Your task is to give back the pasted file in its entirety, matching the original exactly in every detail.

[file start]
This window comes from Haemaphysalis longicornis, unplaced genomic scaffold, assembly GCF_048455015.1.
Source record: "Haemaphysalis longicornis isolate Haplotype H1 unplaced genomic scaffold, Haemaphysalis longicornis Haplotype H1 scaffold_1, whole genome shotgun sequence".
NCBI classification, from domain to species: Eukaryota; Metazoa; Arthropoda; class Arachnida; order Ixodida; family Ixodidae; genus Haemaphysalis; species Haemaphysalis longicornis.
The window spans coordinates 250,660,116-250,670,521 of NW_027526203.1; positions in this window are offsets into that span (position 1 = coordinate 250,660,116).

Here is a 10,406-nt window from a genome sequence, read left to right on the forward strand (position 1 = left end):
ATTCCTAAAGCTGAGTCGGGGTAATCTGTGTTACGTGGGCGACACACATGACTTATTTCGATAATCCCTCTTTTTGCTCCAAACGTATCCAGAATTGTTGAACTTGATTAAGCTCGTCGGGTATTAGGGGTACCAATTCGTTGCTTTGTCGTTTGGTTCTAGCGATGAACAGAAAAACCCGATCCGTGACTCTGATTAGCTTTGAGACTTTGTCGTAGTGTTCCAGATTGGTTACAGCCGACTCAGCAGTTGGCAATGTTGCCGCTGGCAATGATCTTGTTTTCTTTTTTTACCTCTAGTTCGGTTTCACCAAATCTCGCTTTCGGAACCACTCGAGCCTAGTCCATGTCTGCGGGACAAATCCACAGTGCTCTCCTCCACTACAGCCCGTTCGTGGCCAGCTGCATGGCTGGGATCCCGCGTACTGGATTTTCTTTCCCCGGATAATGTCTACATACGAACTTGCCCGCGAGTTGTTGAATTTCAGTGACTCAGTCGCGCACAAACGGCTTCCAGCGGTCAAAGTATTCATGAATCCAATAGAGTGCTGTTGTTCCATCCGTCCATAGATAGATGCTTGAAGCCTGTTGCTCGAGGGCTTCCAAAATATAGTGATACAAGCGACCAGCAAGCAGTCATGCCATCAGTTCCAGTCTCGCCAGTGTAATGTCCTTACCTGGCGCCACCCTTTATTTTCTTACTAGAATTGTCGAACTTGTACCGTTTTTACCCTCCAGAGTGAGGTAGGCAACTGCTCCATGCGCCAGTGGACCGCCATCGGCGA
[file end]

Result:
This window comes from Haemaphysalis longicornis, unplaced genomic scaffold, assembly GCF_048455015.1.
Source record: "Haemaphysalis longicornis isolate Haplotype H1 unplaced genomic scaffold, Haemaphysalis longicornis Haplotype H1 scaffold_1, whole genome shotgun sequence".
NCBI classification, from domain to species: Eukaryota; Metazoa; Arthropoda; class Arachnida; order Ixodida; family Ixodidae; genus Haemaphysalis; species Haemaphysalis longicornis.
The window spans coordinates 250,660,116-250,670,521 of NW_027526203.1; positions in this window are offsets into that span (position 1 = coordinate 250,660,116).

Here is a 10,406-nt window from a genome sequence, read left to right on the forward strand (position 1 = left end):
ATTCCTAAAGCTGAGTCGGGGTAATCTGTGTTACGTGGGCGACACACATGACTTATTTCGATAATCCCTCTTTTTGCTCCAAACGTATCCAGAATTGTTGAACTTGATTAAGCTCGTCGGGTATTAGGGGTACCAATTCGTTGCTTTGTCGTTTGGTTCTAGCGATGAACAGAAAAACCCGATCCGTGACTCTGATTAGCTTTGAGACTTTGTCGTAGTGTTCCAGATTGGTTACAGCCGACTCAGCAGTTGGCAATGTTGCCGCTGGCAATGATCTTGTTTTCTTTTTTTACCTCTAGTTCGGTTTCACCAAATCTCGCTTTCGGAACCACTCGAGCCTAGTCCATGTCTGCGGGACAAATCCACAGTGCTCTCCTCCACTACAGCCCGTTCGTGGCCAGCTGCATGGCTGGGATCCCGCGTACTGGATTTTCTTTCCCCGGATAATGTCTACATACGAACTTGCCCGCGAGTTGTTGAATTTCAGTGACTCAGTCGCGCACAAACGGCTTCCAGCGGTCAAAGTATTCATGAATCCAATAGAGTGCTGTTGTTCCATCCGTCCATAGATAGATGCTTGAAGCCTGTTGCTCGAGGGCTTCCAAAATATAGTGATACAAGCGACCAGCAAGCAGTCATGCCATCAGTTCCAGTCTCGCCAGTGTAATGTCCTTACCTGGCGCCACCCTTTATTTTCTTACTAGAATTGTCGAACTTGTACCGTTTTTACCCTCCAGAGTGAGGTAGGCAACTGCTCCATGCGCCAGTGGACCGCCATCGGCGA